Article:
Back in October, Microsoft decided to get into the wire-free earbuds market with the debut of the Surface Earbuds, designed to compete with Apple’s AirPods, Google’s Pixel Buds, and Samsung’s Galaxy Buds.
We picked up a pair of Microsoft’s Surface Earbuds to check out the feature set and see how they measure up to Apple’s AirPods.
Priced at $199, the Surface Earbuds have a design that’s rather… unique. There’s an AirPods-style earpiece that fits into the ear, along with a circular exterior portion that’s rather large and noticeable, designed primarily for touch gestures. The Surface Earbuds are not low-key, hard to see headphones — it’s obvious when you’re wearing them.
When it comes to fit, the Surface Earbuds are relatively comfortable. The AirPods kind of rest on the outside of the ears, while the Surface Earbuds are designed to fit a bit deeper in the ear canal, though not as deep as the AirPods Pro.
Surface Earbuds come with small, medium, and large tips, so most people should be able to get a decent fit. We found them to be uncomfortable to wear at first, but after they settled in for a few hours, the Surface Earbuds were more comfortable to wear.
The design of the Surface Earbuds definitely looks a bit funky, but it’s functional because of the simple and effective gesture set, which uses the large surface area of each earbud.
A double tap plays/pauses music, a swipe on the left earbud skips tracks, and a swipe on the right earbud controls the volume. AirPods don’t have gesture controls for volume, which is one of the major negatives when it comes to AirPods gestures.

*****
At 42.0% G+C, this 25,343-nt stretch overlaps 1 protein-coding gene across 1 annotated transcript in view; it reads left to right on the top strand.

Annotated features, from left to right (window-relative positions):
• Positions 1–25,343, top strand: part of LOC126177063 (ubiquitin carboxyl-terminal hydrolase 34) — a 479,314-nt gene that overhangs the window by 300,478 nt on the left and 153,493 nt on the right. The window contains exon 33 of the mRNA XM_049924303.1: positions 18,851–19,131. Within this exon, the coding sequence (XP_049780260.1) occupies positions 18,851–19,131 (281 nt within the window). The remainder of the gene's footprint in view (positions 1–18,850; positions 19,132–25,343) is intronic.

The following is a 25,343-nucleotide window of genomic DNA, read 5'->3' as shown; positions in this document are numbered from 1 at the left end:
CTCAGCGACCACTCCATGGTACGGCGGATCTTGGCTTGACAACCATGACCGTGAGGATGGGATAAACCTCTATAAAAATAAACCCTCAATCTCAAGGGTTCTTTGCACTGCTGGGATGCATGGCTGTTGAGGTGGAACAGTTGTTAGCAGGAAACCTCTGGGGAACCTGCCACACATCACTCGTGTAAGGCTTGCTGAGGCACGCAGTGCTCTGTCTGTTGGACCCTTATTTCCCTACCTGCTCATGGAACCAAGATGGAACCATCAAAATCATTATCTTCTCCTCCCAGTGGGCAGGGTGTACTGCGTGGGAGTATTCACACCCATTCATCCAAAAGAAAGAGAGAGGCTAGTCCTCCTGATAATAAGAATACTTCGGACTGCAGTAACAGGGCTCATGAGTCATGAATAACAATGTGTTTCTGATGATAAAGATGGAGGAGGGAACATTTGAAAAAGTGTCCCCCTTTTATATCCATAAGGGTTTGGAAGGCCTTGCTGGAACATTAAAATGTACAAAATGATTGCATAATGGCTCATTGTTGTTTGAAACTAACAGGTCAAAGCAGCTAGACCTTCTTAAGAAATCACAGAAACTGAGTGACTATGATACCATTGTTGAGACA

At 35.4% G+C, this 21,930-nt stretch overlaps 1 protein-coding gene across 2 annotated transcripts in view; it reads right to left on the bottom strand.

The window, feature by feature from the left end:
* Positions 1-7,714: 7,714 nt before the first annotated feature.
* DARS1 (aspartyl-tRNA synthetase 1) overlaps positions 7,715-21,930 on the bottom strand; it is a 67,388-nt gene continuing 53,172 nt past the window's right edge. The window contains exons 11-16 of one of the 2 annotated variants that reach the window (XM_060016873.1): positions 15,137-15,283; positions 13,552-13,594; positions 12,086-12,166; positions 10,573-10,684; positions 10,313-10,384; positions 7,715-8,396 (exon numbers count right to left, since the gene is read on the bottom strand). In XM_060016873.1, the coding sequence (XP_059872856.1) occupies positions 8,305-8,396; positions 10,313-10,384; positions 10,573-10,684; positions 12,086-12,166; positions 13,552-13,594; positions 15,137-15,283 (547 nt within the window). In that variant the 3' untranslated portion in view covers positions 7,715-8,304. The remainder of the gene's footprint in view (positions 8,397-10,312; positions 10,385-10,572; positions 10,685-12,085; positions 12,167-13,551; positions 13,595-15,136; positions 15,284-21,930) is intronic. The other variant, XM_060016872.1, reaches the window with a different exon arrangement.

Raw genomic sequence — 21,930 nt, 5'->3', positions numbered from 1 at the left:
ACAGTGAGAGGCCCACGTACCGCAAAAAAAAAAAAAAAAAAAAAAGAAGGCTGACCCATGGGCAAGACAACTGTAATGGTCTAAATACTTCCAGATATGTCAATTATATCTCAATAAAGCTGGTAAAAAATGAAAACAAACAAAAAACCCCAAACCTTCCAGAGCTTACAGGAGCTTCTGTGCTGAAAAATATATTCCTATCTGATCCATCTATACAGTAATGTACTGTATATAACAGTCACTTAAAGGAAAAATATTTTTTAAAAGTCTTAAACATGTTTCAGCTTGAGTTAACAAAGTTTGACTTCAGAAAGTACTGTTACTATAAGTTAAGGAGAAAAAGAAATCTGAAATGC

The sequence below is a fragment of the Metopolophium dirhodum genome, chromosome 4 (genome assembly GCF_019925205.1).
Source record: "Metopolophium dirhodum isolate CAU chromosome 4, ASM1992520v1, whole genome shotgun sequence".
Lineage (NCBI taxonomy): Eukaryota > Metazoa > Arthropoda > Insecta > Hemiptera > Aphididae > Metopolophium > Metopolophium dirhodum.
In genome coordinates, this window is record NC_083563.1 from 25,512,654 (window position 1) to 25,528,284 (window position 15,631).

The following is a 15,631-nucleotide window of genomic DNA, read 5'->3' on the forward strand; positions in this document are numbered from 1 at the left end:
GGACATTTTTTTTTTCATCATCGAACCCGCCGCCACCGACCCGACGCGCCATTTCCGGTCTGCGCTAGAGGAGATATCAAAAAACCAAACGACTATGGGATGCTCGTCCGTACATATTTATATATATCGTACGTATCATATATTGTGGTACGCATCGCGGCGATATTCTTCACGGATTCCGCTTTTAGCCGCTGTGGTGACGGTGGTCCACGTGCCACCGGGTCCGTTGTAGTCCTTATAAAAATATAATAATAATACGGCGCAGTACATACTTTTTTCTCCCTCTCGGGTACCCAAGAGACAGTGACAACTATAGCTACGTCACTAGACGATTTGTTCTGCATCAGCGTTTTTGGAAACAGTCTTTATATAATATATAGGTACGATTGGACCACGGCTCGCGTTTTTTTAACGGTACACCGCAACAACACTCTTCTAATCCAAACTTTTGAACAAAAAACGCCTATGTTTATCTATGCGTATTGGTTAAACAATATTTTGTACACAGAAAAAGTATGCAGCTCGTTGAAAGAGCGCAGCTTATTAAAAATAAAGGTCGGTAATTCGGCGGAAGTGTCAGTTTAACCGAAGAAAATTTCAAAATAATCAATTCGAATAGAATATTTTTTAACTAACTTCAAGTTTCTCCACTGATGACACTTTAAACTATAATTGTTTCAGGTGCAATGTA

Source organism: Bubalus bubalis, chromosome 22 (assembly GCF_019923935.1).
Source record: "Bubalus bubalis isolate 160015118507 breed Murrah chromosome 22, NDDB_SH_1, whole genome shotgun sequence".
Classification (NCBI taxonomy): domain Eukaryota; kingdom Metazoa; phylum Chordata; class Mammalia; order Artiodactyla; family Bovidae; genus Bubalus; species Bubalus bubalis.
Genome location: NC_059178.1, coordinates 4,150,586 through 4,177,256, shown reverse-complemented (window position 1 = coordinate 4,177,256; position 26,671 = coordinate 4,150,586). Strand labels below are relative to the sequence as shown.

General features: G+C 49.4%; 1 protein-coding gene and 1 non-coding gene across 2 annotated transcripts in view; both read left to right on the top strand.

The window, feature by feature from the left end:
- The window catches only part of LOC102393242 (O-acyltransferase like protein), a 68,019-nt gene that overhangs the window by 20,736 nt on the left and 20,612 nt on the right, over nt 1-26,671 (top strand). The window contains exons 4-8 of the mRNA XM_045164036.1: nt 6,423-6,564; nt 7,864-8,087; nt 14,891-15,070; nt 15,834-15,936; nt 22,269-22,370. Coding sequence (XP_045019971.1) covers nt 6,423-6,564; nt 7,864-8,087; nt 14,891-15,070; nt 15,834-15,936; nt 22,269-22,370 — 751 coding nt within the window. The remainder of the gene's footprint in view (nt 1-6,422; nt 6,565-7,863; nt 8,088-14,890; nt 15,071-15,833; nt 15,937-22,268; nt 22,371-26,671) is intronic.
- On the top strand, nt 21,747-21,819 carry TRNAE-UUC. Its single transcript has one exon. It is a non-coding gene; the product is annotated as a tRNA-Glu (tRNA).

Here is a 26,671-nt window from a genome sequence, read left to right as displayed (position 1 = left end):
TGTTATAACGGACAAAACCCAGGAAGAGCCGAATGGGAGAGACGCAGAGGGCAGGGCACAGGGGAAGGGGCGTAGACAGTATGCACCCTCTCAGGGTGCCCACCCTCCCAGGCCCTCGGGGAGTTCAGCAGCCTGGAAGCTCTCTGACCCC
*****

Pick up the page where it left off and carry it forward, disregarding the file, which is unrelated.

There are also controls for accessing voice-based help and answering/ending phone calls, plus several Microsoft apps can take advantage of Surface Earbuds gestures. On an Android phone, for example, a triple tap on either earbud opens up the Spotify app. On iOS, you can listen to, delete, and reply to emails with touch and voice using the Outlook app, and in PowerPoint, you can swipe to advance slides, enable live captions and subtitles, and have what you’re saying be translated into one of 60 languages.
Sound quality on the Surface Earbuds was somewhat unimpressive. The low end was disappointing and on the whole, music playback had a tinny quality. There is an app that accompanies the Surface Earbuds for EQ adjustments, which helps improve the sound somewhat. There’s no Active Noise Cancellation, so the only sound isolating comes from the fit of the Surface Earbuds in the ear.
The Surface Earbuds have a six to eight hour battery life, which is extended to 24 hours with the included USB-C charging case, which has a rectangular design reminiscent of a little coffin. The case charges over USB-C, and there’s no wireless charging included.
When paired with a Surface device or a Windows PC running Windows 10, which is what the Surface Earbuds are designed to work with, there’s a Swift Pair feature for fast pairing, but on iOS devices, the connection will need to be done through Bluetooth settings.
Surface Earbuds are fine if you plan to use them with a PC or a Surface device, but there’s no reason to pick these up if you’re planning to use them with a Mac or an iPhone because the full feature set is restricted to Windows. Given the $199 price point, these are best for those who are in Microsoft’s ecosystem rather than Apple’s.